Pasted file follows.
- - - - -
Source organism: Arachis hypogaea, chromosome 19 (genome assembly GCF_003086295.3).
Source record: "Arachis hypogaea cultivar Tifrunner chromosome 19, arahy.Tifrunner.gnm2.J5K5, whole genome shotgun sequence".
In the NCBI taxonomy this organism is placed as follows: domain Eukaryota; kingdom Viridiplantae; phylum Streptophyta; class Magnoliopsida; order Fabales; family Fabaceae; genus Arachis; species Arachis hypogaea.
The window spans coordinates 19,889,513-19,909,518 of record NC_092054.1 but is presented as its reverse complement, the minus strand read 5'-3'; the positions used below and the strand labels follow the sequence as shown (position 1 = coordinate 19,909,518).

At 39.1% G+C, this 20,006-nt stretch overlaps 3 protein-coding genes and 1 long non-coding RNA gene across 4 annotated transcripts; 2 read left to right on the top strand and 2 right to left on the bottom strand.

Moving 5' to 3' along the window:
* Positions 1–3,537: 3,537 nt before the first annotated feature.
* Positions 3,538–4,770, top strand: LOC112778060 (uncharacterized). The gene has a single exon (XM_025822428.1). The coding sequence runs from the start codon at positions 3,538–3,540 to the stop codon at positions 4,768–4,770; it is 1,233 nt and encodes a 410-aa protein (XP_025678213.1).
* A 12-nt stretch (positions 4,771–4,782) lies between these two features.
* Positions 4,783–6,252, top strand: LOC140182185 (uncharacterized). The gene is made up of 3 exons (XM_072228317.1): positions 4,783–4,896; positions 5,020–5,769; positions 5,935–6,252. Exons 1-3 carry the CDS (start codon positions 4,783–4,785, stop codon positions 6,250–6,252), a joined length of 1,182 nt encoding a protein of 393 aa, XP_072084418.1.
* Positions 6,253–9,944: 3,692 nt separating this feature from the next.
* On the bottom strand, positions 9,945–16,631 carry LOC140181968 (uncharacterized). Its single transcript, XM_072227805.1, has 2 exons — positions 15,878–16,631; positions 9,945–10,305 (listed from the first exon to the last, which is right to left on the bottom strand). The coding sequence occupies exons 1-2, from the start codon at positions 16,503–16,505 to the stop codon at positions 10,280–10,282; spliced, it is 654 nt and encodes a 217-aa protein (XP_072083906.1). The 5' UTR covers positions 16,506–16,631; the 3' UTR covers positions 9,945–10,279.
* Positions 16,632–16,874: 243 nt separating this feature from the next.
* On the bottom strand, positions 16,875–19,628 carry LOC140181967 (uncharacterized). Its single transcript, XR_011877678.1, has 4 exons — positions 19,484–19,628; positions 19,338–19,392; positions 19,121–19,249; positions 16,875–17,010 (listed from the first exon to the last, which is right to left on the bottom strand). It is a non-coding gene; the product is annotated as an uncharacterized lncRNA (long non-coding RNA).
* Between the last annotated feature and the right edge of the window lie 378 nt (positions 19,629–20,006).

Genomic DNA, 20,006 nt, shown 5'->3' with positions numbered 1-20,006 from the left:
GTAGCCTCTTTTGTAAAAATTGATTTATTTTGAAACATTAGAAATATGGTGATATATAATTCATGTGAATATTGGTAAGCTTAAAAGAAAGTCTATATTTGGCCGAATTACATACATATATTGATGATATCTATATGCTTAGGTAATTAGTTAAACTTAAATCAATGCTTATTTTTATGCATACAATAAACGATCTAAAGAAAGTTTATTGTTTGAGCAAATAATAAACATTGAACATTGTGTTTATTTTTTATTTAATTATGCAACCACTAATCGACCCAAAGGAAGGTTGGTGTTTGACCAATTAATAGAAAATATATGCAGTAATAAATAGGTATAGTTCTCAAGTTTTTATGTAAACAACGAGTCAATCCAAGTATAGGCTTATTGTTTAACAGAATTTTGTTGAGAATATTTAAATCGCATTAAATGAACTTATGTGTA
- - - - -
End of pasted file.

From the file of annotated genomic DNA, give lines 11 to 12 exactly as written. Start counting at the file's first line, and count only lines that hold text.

* Positions 6,253–9,944: 3,692 nt separating this feature from the next.
* On the bottom strand, positions 9,945–16,631 carry LOC140181968 (uncharacterized). Its single transcript, XM_072227805.1, has 2 exons — positions 15,878–16,631; positions 9,945–10,305 (listed from the first exon to the last, which is right to left on the bottom strand). The coding sequence occupies exons 1-2, from the start codon at positions 16,503–16,505 to the stop codon at positions 10,280–10,282; spliced, it is 654 nt and encodes a 217-aa protein (XP_072083906.1). The 5' UTR covers positions 16,506–16,631; the 3' UTR covers positions 9,945–10,279.